Pfizer vaccine may reduce risk of COVID-19 infection in pregnant women: JAMA
Pfizer-BioNTech mRNA vaccination compared with no vaccination was associated with a significantly lower risk of SARS-CoV-2 infection in pregnant women, finds a new retrospective cohort study.
The interesting findings have been published in JAMA.
Data on BNT162b2 messenger RNA (mRNA) vaccine (Pfizer-BioNTech) effectiveness and safety in pregnancy are currently lacking because pregnant women were excluded from the phase 3 trial. On December 19, 2020, Israel launched its BNT162b2 vaccination campaign. Although pregnant women were not excluded from receiving the vaccine, they were initially advised to discuss the possibility of vaccination with their treating physician. A month into the campaign, the Israel Ministry of Health released updated recommendations encouraging pregnant women to receive the vaccine.
With such controversial background, researchers aimed to assess the association between receipt of BNT162b2 mRNA vaccine and risk of SARS-CoV-2 infection among pregnant women.
The study was designed as a retrospective cohort study within the pregnancy registry of a large state-mandated health care organization in Israel. Pregnant women vaccinated with a first dose from December 19, 2020, through February 28, 2021, were 1:1 matched to unvaccinated women by age, gestational age, residential area, population subgroup, parity, and influenza immunization status. Follow-up ended on April 11, 2021. Exposure was defined by receipt of the BNT162b2 mRNA vaccine. To maintain comparability, nonexposed women who were subsequently vaccinated were censored 10 days after their exposure, along with their matched pair. The primary outcome was polymerase chain reaction–validated SARS-CoV-2 infection at 28 days or more after the first vaccine dose.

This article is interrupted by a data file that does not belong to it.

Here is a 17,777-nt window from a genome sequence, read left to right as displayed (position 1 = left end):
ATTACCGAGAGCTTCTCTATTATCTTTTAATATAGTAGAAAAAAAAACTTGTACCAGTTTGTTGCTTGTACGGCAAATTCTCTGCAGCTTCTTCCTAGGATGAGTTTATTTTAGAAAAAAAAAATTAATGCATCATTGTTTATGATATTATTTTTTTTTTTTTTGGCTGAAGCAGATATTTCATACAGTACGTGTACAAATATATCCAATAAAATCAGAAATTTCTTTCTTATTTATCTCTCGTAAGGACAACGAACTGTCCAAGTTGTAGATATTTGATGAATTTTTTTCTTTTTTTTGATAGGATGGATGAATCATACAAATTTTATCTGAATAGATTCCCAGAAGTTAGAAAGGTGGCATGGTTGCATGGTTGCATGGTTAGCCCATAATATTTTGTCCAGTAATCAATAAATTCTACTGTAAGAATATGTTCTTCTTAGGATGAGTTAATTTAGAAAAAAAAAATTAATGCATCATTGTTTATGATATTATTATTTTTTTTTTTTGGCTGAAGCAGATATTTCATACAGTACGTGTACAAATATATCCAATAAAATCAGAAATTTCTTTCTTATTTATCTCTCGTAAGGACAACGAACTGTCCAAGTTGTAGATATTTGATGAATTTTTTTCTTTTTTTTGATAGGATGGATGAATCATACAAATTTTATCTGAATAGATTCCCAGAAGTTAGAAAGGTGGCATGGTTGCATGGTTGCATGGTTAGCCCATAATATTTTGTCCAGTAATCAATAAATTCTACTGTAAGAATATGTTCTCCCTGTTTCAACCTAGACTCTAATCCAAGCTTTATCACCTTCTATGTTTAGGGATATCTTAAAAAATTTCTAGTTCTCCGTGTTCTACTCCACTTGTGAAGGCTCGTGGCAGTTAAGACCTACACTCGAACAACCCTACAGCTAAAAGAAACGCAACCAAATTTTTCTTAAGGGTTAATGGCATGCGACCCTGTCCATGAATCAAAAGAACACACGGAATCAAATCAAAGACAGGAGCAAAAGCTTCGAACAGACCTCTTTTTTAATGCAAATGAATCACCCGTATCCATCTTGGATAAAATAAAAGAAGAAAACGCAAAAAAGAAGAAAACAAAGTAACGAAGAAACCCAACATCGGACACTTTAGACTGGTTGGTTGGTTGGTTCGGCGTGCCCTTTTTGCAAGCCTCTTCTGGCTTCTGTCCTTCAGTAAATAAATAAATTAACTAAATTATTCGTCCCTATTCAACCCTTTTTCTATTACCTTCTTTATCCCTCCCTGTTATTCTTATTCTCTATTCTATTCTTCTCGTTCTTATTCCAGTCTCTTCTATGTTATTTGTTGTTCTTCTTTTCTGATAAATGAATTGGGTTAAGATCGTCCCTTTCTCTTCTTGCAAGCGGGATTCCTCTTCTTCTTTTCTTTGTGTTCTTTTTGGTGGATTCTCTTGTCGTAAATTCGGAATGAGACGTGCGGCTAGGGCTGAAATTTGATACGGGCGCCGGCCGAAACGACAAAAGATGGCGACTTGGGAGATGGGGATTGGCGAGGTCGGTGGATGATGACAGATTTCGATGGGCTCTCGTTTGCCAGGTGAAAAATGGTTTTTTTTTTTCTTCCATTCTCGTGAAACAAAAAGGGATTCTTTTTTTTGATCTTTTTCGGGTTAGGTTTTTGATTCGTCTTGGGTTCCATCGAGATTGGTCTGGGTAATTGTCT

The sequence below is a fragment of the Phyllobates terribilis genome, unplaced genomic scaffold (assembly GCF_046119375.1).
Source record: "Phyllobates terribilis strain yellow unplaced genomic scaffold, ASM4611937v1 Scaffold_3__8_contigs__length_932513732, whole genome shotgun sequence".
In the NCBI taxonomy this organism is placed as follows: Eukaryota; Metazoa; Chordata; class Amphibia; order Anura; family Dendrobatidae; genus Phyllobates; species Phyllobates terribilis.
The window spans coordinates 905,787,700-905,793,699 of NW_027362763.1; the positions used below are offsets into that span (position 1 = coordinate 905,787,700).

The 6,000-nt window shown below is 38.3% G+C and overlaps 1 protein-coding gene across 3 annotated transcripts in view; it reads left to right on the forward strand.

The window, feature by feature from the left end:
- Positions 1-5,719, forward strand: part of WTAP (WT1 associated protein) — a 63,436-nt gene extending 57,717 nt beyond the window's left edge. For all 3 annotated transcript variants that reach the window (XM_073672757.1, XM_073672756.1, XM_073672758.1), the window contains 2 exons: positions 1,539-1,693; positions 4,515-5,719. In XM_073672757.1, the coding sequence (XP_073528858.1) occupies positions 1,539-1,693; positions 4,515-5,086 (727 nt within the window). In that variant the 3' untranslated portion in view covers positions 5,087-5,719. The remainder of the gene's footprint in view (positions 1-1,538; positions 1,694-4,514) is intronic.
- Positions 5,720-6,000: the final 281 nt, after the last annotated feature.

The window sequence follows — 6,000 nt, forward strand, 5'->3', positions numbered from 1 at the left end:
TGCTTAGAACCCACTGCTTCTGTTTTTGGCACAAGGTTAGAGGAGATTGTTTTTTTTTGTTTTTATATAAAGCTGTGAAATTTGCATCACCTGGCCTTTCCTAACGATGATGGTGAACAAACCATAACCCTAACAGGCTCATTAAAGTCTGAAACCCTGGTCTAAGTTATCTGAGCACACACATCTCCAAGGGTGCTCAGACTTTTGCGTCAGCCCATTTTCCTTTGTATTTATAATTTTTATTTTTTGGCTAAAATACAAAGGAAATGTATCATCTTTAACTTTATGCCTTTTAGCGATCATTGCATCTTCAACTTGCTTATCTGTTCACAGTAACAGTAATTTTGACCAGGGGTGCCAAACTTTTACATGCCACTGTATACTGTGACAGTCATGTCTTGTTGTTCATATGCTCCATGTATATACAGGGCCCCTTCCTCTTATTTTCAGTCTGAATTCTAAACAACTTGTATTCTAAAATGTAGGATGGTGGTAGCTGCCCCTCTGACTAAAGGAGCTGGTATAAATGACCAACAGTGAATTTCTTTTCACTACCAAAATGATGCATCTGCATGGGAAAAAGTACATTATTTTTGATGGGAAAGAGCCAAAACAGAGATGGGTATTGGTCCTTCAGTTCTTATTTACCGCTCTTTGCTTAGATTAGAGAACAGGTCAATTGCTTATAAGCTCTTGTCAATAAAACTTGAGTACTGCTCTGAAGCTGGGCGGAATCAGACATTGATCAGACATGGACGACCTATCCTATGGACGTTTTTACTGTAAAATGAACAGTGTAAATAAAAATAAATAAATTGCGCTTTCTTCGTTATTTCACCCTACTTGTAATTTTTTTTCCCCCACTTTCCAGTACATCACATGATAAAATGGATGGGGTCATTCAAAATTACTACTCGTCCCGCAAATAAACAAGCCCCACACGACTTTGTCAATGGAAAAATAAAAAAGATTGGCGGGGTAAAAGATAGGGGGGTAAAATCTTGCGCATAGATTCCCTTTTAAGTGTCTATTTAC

Results revealed some new facts.
- The cohort included 7530 vaccinated and 7530 matched unvaccinated women, 46% and 33% in the second and third trimester, respectively, with a mean age of 31.1 years (SD, 4.9 years).
- The median follow-up for the primary outcome was 37 days (interquartile range, 21-54 days; range, 0-70).
- There were 118 SARS-CoV-2 infections in the vaccinated group and 202 in the unvaccinated group.
- Among infected women, 88 of 105 (83.8%) were symptomatic in the vaccinated group vs 149 of 179 (83.2%) in the unvaccinated group (P ≥ .99). During 28 to 70 days of follow-up, there were 10 infections in the vaccinated group and 46 in the unvaccinated group.
- The hazards of infection were 0.33% vs 1.64% in the vaccinated and unvaccinated groups, respectively, representing an absolute difference of 1.31% (95% CI, 0.89%-1.74%), with an adjusted hazard ratio of 0.22 (95% CI, 0.11-0.43).
- Vaccine-related adverse events were reported by 68 patients; none was severe. The most commonly reported symptoms were headache (n = 10, 0.1%), general weakness (n = 8, 0.1%), nonspecified pain (n = 6, <0.1%), and stomachache (n = 5, <0.1%).
"Increased herd immunity protects both vaccinated and nonvaccinated pregnant women and could attenuate the observed treatment effect over time, as previously reported with cholera vaccines."the team opined.
For full article follow the link: doi:10.1001/jama.2021.11035